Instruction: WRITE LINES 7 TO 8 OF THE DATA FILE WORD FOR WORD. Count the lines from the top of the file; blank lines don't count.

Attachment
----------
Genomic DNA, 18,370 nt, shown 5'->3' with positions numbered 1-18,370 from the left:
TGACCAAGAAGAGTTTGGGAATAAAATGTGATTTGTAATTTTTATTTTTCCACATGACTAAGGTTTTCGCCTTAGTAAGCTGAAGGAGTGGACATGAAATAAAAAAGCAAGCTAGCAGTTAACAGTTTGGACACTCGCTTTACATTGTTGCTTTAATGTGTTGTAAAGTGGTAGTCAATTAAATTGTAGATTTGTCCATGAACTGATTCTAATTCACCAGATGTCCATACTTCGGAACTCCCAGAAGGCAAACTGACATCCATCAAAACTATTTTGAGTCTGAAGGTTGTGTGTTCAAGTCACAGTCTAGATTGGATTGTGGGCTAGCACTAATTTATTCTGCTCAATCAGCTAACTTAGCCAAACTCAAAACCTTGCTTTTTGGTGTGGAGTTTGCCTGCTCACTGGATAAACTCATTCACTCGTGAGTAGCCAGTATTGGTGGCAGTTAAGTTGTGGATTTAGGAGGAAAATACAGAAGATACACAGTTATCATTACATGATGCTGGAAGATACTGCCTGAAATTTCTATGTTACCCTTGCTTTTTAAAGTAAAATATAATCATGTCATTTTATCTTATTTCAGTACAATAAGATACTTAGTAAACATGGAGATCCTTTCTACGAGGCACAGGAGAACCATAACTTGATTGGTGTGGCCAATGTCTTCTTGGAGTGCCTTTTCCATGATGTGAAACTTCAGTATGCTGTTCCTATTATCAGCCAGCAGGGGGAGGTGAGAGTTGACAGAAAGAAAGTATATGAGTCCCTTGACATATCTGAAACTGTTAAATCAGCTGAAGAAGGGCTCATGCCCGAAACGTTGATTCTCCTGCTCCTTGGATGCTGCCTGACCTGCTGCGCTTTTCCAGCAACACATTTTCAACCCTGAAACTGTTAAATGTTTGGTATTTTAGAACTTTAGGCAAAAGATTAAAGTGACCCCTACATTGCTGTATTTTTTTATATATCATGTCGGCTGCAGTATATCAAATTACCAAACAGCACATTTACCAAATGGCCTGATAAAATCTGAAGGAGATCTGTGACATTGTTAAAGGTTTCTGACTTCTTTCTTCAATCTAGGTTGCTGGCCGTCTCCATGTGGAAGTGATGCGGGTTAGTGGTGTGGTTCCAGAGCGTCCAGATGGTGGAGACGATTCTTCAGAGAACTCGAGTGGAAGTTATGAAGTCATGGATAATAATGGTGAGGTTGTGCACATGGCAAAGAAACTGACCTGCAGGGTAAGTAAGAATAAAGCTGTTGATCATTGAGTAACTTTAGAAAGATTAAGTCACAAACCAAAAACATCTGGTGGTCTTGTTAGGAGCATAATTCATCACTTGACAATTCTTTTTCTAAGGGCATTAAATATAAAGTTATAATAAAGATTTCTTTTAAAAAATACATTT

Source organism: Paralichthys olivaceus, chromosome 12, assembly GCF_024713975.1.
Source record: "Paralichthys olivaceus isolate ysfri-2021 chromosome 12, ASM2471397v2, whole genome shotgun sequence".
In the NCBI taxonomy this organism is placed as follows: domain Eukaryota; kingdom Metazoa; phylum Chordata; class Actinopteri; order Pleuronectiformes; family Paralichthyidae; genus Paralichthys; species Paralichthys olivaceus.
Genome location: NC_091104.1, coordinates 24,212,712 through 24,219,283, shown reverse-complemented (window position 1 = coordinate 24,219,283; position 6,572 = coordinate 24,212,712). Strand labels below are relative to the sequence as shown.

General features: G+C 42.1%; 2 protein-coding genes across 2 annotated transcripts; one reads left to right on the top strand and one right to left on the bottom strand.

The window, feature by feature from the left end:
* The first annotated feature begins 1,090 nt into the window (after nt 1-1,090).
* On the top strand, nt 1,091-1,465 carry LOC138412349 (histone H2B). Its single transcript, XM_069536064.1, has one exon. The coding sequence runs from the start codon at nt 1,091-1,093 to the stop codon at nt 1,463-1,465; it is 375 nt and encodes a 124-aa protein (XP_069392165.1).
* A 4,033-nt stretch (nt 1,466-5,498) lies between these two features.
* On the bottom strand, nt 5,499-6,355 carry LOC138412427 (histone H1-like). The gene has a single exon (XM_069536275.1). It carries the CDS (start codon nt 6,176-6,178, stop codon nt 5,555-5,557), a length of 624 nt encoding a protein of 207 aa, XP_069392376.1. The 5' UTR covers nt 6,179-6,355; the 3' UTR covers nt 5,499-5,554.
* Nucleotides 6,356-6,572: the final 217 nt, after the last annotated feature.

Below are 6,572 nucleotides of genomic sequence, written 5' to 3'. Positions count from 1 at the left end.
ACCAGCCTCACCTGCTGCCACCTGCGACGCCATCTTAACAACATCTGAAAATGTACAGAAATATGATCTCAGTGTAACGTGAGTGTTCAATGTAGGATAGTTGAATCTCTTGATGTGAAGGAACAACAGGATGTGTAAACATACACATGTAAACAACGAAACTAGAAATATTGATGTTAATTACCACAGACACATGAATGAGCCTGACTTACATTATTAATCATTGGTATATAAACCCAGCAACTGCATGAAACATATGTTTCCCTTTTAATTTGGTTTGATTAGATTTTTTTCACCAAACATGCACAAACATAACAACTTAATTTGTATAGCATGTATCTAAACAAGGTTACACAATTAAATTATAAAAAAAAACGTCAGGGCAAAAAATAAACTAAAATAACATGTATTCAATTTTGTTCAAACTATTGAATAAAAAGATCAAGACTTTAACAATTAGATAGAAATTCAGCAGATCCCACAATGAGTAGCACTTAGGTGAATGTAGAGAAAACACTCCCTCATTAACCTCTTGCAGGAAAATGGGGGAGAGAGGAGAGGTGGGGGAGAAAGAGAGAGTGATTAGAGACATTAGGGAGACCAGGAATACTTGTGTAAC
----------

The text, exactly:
General features: G+C 42.1%; 2 protein-coding genes across 2 annotated transcripts; one reads left to right on the top strand and one right to left on the bottom strand.

The window, feature by feature from the left end: